SD. Offers to convert the Duquesa landfill or garbage dump into a sanitary landfill capable of recycling, producing clean energy, and organic fertilizer have been made by many, but until now, it has been impossible to bring them to fruition. Since the end of 2012, the media has reported on the intentions of three foreign investors to use the refuse that reaches this dump site.
The first of these proposals arrived on 17 December 2012, when the Minister of Tourism reported on the willingness of Hindu businessmen to buy the garbage from Duquesa, "to export part of it and convert the other part into fertilizer." In July of last year, a United States company, Westinghouse Plasma, showed interest in handling the dumping site, and later Write Technology, made the same offer, with the aim of "solving" the problem of the solid wastes in Greater Santo Domingo. Nevertheless, since then, nothing has been learned of the plans, in spite of the fact that the dump is going through one of its worst crisis.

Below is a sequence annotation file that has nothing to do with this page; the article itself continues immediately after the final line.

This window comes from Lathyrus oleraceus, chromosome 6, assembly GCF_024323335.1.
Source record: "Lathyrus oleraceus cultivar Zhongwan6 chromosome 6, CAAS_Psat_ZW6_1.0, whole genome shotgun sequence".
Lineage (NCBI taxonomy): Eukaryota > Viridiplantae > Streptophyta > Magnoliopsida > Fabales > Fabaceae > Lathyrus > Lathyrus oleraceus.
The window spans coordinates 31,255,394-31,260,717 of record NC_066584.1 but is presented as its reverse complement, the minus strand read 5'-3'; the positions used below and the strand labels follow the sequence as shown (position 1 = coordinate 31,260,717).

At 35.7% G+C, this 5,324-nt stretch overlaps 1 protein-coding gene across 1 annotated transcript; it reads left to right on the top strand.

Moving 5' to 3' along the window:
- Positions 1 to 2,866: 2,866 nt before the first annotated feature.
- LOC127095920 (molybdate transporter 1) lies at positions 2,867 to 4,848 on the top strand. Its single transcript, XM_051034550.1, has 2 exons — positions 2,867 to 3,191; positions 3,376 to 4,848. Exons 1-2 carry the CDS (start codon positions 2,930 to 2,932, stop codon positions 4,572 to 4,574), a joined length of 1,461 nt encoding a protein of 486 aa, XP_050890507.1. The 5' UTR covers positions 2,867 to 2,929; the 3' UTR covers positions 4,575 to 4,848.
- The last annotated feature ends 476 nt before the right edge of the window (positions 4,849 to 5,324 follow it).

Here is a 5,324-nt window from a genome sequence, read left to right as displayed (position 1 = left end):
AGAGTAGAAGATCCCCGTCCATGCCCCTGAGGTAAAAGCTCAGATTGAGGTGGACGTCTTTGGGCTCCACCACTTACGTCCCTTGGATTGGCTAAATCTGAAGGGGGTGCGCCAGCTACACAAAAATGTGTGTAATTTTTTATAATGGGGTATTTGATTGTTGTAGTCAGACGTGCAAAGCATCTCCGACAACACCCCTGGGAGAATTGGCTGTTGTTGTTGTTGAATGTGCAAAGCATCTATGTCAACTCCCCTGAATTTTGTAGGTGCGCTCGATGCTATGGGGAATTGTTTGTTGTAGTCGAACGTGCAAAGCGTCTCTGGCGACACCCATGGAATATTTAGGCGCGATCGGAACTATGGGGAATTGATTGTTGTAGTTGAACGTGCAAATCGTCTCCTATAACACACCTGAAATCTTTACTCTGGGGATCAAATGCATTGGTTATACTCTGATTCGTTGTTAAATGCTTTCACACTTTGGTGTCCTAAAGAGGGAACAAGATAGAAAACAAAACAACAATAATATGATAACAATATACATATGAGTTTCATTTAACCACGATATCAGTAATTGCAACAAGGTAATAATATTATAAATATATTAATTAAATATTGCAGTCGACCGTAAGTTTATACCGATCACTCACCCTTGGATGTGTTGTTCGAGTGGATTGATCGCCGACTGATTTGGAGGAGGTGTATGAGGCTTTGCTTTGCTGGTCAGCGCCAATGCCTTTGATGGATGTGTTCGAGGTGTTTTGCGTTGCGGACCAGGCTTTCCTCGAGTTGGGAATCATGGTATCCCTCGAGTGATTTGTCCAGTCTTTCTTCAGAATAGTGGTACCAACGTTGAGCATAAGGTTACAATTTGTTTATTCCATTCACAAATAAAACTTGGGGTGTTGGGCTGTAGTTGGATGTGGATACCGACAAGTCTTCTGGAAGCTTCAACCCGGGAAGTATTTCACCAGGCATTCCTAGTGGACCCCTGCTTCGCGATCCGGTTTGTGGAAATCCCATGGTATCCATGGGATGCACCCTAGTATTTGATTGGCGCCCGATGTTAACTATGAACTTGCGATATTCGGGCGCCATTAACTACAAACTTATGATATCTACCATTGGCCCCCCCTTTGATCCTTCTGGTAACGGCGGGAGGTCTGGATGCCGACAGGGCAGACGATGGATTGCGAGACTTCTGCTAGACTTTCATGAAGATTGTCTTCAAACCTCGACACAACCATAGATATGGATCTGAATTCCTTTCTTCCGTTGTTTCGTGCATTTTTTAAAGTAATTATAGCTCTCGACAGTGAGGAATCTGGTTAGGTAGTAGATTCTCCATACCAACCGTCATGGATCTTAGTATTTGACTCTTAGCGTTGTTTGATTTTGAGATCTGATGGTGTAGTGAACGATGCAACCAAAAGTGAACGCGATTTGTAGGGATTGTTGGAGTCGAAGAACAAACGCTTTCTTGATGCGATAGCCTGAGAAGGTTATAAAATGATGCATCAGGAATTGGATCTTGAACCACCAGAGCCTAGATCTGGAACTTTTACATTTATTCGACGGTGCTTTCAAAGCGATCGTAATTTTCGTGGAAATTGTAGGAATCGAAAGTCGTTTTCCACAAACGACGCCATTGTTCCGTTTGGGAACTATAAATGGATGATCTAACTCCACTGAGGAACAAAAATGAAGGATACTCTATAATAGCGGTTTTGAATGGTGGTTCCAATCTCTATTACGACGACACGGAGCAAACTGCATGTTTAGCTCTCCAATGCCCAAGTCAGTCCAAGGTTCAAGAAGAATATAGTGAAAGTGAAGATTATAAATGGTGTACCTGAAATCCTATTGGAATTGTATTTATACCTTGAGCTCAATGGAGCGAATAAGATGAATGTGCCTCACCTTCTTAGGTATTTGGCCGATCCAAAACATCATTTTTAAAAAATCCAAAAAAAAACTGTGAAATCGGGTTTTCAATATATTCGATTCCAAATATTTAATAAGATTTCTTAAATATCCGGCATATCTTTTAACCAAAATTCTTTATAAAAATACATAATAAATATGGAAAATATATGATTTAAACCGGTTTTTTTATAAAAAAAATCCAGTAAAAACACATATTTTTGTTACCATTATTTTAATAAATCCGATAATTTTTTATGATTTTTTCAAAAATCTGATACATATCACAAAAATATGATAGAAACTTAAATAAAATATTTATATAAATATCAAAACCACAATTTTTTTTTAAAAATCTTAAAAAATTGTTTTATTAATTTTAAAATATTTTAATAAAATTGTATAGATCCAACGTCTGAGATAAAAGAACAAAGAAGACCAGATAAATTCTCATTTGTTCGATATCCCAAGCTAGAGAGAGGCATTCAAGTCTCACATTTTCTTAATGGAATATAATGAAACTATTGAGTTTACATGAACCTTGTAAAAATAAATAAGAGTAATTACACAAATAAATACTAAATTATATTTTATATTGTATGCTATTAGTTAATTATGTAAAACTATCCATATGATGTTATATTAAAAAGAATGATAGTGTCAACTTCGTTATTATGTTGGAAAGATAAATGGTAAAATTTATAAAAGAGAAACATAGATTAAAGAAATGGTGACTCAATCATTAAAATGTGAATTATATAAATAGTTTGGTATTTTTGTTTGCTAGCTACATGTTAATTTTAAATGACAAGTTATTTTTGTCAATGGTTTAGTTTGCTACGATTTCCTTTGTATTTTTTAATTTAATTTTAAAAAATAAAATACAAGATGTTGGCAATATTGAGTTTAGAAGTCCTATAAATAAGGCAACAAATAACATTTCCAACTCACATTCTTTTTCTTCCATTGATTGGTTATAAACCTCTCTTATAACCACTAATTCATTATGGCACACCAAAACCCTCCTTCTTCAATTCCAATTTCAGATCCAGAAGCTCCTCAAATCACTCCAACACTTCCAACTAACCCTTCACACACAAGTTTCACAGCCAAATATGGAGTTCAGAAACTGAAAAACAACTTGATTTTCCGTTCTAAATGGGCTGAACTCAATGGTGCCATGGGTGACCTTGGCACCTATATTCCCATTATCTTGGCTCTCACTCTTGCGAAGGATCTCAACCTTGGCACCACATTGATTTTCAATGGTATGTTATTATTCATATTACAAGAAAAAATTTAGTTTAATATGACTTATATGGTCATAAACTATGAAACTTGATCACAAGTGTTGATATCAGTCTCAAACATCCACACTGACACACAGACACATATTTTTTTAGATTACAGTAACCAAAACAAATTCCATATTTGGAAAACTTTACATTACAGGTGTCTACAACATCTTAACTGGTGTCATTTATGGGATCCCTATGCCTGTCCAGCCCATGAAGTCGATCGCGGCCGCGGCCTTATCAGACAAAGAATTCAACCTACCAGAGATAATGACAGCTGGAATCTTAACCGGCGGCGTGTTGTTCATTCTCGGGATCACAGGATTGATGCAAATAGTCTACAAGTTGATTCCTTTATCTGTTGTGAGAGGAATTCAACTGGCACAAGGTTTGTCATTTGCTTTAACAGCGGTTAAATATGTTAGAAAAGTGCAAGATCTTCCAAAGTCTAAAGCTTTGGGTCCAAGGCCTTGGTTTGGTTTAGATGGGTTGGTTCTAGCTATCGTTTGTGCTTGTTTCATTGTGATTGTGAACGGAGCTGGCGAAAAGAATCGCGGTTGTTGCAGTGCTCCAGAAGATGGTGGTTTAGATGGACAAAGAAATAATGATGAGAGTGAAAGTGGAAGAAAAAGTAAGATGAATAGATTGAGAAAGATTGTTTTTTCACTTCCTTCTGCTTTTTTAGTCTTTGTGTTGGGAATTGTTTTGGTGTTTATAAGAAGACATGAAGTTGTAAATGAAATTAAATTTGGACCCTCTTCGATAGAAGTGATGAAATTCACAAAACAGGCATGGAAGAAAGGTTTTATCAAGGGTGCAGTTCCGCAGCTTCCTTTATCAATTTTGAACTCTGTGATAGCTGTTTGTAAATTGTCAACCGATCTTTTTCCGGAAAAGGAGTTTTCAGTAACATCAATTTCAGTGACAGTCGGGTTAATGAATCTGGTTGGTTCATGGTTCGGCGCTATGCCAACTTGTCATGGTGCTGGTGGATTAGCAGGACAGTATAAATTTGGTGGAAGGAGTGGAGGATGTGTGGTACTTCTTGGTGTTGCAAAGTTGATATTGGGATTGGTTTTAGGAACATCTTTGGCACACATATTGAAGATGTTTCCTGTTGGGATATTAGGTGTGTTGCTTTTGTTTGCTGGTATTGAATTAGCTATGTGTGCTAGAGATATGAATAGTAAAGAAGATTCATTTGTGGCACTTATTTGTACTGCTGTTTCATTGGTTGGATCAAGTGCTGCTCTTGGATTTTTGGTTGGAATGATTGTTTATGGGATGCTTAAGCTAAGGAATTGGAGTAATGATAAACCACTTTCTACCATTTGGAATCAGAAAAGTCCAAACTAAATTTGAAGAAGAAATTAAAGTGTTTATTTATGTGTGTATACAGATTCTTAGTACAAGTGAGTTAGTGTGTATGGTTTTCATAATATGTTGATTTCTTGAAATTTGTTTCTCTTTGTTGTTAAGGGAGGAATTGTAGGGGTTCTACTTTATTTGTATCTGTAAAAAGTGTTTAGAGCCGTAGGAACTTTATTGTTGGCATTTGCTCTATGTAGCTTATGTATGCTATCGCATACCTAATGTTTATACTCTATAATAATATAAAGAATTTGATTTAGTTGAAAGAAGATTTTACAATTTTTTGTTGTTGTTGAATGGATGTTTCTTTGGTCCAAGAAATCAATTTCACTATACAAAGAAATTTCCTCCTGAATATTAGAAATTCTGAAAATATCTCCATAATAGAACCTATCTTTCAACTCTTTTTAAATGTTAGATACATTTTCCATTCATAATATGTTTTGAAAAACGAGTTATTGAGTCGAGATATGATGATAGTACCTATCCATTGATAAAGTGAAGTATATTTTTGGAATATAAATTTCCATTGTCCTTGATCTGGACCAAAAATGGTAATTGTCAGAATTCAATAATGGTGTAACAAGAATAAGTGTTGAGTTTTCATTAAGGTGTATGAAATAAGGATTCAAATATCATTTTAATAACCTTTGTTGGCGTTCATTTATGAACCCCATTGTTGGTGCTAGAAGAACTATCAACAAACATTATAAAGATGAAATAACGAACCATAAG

The private project that "went down the road" the furthest with the intention of using the refuse that reaches Duquesa, came in 2009, when the Lajun Corporation-in charge of the dump site since last July-subcontracted to the Recicladora de Plasticos Dominicana (Repsa) the compacting of the plastics, cardboards and papers that they extract and to Bionersis, to produce methane by "degassing" the garbage dump.
After nearly four years of operation, the project does not show any progress. Repsa is active, but only processes around 1% of the reusable refuse which Duquesa receives, and the gas extraction company is not longer in the dump site, although the City Council of North Santo Domingo, in charge of the site, says that they continue to extract gas.